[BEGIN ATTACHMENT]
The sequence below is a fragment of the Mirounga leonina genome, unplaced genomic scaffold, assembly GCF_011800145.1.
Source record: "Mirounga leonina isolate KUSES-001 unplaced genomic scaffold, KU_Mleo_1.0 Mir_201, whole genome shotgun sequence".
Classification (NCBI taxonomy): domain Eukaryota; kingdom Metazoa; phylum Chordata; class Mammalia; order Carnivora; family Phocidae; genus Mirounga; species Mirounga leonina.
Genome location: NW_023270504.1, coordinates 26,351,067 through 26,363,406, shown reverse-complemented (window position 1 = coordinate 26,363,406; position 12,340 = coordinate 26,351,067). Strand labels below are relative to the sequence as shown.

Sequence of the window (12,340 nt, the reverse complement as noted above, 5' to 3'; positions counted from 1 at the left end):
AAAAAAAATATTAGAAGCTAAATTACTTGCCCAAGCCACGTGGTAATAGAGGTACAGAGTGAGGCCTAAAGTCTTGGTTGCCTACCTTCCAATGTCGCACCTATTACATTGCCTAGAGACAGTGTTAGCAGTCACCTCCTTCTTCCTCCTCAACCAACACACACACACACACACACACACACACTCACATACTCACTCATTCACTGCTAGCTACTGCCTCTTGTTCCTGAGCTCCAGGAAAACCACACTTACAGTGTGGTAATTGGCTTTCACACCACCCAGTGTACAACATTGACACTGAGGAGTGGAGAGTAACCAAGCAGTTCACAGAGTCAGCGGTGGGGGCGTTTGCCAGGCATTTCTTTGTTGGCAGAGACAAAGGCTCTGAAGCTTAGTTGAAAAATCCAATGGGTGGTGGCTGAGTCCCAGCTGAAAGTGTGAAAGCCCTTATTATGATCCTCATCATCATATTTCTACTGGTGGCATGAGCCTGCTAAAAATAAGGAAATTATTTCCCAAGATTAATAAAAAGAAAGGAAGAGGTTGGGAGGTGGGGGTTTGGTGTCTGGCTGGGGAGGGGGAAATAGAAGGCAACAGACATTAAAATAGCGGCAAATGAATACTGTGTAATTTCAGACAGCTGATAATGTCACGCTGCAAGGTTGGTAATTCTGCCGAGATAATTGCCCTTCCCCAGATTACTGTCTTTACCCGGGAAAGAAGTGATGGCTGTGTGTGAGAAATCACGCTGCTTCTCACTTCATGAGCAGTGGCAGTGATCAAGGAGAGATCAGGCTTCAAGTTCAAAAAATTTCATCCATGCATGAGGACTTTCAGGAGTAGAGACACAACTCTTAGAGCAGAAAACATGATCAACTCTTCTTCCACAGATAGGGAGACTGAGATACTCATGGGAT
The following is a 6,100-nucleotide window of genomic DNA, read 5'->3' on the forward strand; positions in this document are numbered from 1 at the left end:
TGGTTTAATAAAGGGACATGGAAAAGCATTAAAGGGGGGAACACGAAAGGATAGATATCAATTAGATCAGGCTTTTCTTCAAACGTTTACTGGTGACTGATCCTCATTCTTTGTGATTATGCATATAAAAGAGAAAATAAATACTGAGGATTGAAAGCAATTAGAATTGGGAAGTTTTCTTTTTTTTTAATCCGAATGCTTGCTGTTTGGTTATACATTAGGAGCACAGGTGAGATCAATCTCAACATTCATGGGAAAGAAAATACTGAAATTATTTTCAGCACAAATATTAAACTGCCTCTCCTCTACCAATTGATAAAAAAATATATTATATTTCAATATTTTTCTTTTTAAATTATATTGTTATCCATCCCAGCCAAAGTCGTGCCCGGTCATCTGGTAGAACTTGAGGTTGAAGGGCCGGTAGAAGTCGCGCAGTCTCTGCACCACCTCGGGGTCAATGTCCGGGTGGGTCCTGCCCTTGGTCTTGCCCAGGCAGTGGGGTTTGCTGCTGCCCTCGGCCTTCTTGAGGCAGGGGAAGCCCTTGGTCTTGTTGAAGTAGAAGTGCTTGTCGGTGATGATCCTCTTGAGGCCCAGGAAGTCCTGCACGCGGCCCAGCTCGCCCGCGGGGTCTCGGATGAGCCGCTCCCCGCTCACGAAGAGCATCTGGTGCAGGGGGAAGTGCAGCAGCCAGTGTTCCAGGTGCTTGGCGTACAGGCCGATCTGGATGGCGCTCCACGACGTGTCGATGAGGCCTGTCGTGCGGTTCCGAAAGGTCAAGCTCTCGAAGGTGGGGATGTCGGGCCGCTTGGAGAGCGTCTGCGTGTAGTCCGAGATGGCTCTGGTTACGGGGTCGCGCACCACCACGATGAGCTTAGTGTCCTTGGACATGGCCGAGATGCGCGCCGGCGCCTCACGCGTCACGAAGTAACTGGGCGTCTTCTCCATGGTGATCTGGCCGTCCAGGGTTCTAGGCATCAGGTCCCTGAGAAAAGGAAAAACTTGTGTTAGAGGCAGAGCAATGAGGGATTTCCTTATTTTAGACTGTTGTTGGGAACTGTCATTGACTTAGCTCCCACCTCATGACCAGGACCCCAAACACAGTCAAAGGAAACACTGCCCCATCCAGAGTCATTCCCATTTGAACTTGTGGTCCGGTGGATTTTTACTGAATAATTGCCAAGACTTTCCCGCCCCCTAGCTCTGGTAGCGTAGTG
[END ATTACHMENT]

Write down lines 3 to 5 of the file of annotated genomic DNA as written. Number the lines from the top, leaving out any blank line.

Classification (NCBI taxonomy): domain Eukaryota; kingdom Metazoa; phylum Chordata; class Mammalia; order Carnivora; family Phocidae; genus Mirounga; species Mirounga leonina.
Genome location: NW_023270504.1, coordinates 26,351,067 through 26,363,406, shown reverse-complemented (window position 1 = coordinate 26,363,406; position 12,340 = coordinate 26,351,067). Strand labels below are relative to the sequence as shown.

Sequence of the window (12,340 nt, the reverse complement as noted above, 5' to 3'; positions counted from 1 at the left end):